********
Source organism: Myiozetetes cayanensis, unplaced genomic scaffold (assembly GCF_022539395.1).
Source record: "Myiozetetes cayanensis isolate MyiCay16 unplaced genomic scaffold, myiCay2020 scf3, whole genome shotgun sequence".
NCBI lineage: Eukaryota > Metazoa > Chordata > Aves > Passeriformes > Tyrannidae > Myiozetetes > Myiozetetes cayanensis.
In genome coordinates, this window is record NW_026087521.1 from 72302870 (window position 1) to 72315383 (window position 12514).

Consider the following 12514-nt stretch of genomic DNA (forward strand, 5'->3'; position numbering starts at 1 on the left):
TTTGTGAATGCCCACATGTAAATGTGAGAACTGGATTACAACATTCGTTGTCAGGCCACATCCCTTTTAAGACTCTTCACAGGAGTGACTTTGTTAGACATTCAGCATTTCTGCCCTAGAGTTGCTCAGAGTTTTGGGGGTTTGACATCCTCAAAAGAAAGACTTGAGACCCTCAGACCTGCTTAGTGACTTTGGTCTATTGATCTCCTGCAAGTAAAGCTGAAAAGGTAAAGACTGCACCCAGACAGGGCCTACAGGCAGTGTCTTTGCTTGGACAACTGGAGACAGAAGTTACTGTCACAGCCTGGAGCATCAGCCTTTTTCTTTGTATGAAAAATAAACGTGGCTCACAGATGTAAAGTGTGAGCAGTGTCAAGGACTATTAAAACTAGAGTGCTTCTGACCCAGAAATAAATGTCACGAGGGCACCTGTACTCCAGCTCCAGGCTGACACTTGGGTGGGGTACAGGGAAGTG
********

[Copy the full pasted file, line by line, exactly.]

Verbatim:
Source organism: Myiozetetes cayanensis, unplaced genomic scaffold (assembly GCF_022539395.1).
Source record: "Myiozetetes cayanensis isolate MyiCay16 unplaced genomic scaffold, myiCay2020 scf3, whole genome shotgun sequence".
NCBI lineage: Eukaryota > Metazoa > Chordata > Aves > Passeriformes > Tyrannidae > Myiozetetes > Myiozetetes cayanensis.
In genome coordinates, this window is record NW_026087521.1 from 72302870 (window position 1) to 72315383 (window position 12514).

Consider the following 12514-nt stretch of genomic DNA (forward strand, 5'->3'; position numbering starts at 1 on the left):
TTTGTGAATGCCCACATGTAAATGTGAGAACTGGATTACAACATTCGTTGTCAGGCCACATCCCTTTTAAGACTCTTCACAGGAGTGACTTTGTTAGACATTCAGCATTTCTGCCCTAGAGTTGCTCAGAGTTTTGGGGGTTTGACATCCTCAAAAGAAAGACTTGAGACCCTCAGACCTGCTTAGTGACTTTGGTCTATTGATCTCCTGCAAGTAAAGCTGAAAAGGTAAAGACTGCACCCAGACAGGGCCTACAGGCAGTGTCTTTGCTTGGACAACTGGAGACAGAAGTTACTGTCACAGCCTGGAGCATCAGCCTTTTTCTTTGTATGAAAAATAAACGTGGCTCACAGATGTAAAGTGTGAGCAGTGTCAAGGACTATTAAAACTAGAGTGCTTCTGACCCAGAAATAAATGTCACGAGGGCACCTGTACTCCAGCTCCAGGCTGACACTTGGGTGGGGTACAGGGAAGTG